DIRECTED BY: Callie T. Wiser, TELESCRIPT BY: Sharon Grimberg, STORY BY: David Murdock, PRODUCED BY: David Murdock and Callie T. Wiser / AMERICAN EXPERIENCE / JULY 2015
Told through the memories of ordinary New Yorkers who lived through the events, including first responders, journalists, shop owners, and those inside the pressure-packed control center of Con Edison on West End Avenue, Blackout examines what happened when the lights went out in New York City on July 13, 1977.
That night, in the city that never sleeps, the divide between the haves and the have-nots became ever more apparent. In some neighborhoods, there was conviviality, as diners at the Windows on the World restaurant in the World Trade Center were treated to free champagne and allowed to remove their jackets and ties. Impromptu block parties broke out, and bartenders served patrons in T-shirts and shorts.
But in the poorer neighborhoods of the city’s boroughs, the power outage spurred near-immediate mayhem under the cover of darkness. As employees at Con Edison struggled to restore power to the elaborate system, people smashed windows and ripped security gates off storefronts, carting off washing machines, sofas, Pampers, TVs, refrigerators – whatever they could carry. By the time the power was fully restored more than a day later, more than 1,600 businesses had been looted, over 3,700 people had been arrested, and firefighters had battled more than 1,000 fires.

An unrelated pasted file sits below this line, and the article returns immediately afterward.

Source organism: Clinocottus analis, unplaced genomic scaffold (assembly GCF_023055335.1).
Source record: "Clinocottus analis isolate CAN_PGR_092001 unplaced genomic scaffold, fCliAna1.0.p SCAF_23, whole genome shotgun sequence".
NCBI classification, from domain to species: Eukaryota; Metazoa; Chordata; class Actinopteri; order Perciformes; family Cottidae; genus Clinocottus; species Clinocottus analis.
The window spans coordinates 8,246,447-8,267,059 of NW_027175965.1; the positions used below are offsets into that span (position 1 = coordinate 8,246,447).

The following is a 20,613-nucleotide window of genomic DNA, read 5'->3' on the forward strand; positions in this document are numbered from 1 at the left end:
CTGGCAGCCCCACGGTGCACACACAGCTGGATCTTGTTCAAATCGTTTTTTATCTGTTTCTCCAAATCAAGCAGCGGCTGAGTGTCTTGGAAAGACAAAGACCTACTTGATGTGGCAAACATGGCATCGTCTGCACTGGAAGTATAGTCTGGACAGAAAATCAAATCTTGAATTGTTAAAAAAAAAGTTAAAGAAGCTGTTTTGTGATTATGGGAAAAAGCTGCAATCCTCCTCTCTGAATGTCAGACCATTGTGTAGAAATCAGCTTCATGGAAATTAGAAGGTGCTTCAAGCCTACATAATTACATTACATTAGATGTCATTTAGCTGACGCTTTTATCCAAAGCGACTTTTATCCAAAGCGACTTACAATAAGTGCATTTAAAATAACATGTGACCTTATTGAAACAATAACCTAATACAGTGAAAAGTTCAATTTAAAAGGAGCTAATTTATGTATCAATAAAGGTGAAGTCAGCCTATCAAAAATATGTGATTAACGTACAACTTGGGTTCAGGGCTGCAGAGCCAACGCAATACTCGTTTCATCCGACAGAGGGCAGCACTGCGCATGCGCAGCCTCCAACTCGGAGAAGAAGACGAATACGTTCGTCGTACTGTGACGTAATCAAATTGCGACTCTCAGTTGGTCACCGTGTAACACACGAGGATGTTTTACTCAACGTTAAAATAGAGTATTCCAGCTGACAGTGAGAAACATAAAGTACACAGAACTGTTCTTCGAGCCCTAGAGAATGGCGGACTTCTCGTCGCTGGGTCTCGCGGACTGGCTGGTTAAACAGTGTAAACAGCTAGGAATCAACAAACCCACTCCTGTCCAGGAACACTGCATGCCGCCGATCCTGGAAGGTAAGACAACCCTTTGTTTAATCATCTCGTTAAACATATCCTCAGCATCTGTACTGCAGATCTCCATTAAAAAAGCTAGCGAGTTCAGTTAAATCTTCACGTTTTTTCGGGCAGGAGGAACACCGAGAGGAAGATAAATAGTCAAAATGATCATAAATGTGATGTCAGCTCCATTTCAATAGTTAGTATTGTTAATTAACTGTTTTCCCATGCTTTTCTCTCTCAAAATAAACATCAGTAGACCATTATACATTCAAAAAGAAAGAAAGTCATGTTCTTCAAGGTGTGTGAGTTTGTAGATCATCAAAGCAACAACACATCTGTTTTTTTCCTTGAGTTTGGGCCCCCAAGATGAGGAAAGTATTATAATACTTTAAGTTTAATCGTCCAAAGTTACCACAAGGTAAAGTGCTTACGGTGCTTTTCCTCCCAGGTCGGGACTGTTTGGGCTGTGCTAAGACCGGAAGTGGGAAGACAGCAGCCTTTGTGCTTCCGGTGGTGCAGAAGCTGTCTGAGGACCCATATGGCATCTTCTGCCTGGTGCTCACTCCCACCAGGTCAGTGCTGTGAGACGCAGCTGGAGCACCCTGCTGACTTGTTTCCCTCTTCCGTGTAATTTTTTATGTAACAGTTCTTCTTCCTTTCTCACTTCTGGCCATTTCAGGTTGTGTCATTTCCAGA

“The 1977 blackout reminds us of how easily we take things for granted,” says Mark Samels, American Experience Executive Producer. “We expect the lights to turn on, the garbage to be picked up, and the trains to run – all these systems keep our daily lives going. But when a city is plagued by crime, unemployment, reduced services, and growing anger, an event like a blackout can be the spark that ignites a fire. The thin crust of civilization is suddenly gone and we discover that urban life is much more fragile than we thought.”